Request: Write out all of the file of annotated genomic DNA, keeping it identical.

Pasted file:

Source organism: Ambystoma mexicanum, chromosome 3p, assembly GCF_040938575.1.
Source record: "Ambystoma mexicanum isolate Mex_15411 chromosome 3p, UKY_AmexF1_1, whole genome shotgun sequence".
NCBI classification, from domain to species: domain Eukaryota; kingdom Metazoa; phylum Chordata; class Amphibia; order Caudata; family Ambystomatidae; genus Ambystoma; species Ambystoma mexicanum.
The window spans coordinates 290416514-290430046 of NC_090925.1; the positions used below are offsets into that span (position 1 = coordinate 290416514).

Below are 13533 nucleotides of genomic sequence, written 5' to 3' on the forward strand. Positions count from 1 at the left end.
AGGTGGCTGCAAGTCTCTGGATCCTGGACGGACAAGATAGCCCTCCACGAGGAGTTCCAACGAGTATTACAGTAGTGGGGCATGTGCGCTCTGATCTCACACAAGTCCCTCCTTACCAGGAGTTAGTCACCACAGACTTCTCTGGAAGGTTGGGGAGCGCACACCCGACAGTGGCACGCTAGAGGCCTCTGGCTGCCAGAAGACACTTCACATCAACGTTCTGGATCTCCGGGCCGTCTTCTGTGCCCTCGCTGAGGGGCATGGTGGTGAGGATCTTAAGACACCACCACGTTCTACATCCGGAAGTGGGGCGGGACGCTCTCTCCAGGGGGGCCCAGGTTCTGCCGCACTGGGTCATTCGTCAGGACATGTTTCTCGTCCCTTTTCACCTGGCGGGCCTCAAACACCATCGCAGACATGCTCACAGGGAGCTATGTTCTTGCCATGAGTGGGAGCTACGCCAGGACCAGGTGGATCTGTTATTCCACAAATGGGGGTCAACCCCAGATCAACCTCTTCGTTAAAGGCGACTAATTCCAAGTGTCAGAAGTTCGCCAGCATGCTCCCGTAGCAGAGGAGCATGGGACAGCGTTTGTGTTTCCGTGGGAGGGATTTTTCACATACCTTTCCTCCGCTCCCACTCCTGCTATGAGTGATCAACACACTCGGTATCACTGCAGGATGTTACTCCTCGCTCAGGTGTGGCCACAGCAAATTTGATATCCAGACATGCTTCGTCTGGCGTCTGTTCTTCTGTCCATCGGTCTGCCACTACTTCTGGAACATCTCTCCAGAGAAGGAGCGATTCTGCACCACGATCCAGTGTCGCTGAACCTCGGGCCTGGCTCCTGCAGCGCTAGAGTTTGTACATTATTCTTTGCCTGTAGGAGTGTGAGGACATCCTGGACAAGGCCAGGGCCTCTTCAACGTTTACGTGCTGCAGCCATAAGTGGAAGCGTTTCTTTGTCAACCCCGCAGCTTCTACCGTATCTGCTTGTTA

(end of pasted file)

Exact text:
Source organism: Ambystoma mexicanum, chromosome 3p, assembly GCF_040938575.1.
Source record: "Ambystoma mexicanum isolate Mex_15411 chromosome 3p, UKY_AmexF1_1, whole genome shotgun sequence".
NCBI classification, from domain to species: domain Eukaryota; kingdom Metazoa; phylum Chordata; class Amphibia; order Caudata; family Ambystomatidae; genus Ambystoma; species Ambystoma mexicanum.
The window spans coordinates 290416514-290430046 of NC_090925.1; the positions used below are offsets into that span (position 1 = coordinate 290416514).

Below are 13533 nucleotides of genomic sequence, written 5' to 3' on the forward strand. Positions count from 1 at the left end.
AGGTGGCTGCAAGTCTCTGGATCCTGGACGGACAAGATAGCCCTCCACGAGGAGTTCCAACGAGTATTACAGTAGTGGGGCATGTGCGCTCTGATCTCACACAAGTCCCTCCTTACCAGGAGTTAGTCACCACAGACTTCTCTGGAAGGTTGGGGAGCGCACACCCGACAGTGGCACGCTAGAGGCCTCTGGCTGCCAGAAGACACTTCACATCAACGTTCTGGATCTCCGGGCCGTCTTCTGTGCCCTCGCTGAGGGGCATGGTGGTGAGGATCTTAAGACACCACCACGTTCTACATCCGGAAGTGGGGCGGGACGCTCTCTCCAGGGGGGCCCAGGTTCTGCCGCACTGGGTCATTCGTCAGGACATGTTTCTCGTCCCTTTTCACCTGGCGGGCCTCAAACACCATCGCAGACATGCTCACAGGGAGCTATGTTCTTGCCATGAGTGGGAGCTACGCCAGGACCAGGTGGATCTGTTATTCCACAAATGGGGGTCAACCCCAGATCAACCTCTTCGTTAAAGGCGACTAATTCCAAGTGTCAGAAGTTCGCCAGCATGCTCCCGTAGCAGAGGAGCATGGGACAGCGTTTGTGTTTCCGTGGGAGGGATTTTTCACATACCTTTCCTCCGCTCCCACTCCTGCTATGAGTGATCAACACACTCGGTATCACTGCAGGATGTTACTCCTCGCTCAGGTGTGGCCACAGCAAATTTGATATCCAGACATGCTTCGTCTGGCGTCTGTTCTTCTGTCCATCGGTCTGCCACTACTTCTGGAACATCTCTCCAGAGAAGGAGCGATTCTGCACCACGATCCAGTGTCGCTGAACCTCGGGCCTGGCTCCTGCAGCGCTAGAGTTTGTACATTATTCTTTGCCTGTAGGAGTGTGAGGACATCCTGGACAAGGCCAGGGCCTCTTCAACGTTTACGTGCTGCAGCCATAAGTGGAAGCGTTTCTTTGTCAACCCCGCAGCTTCTACCGTATCTGCTTGTTA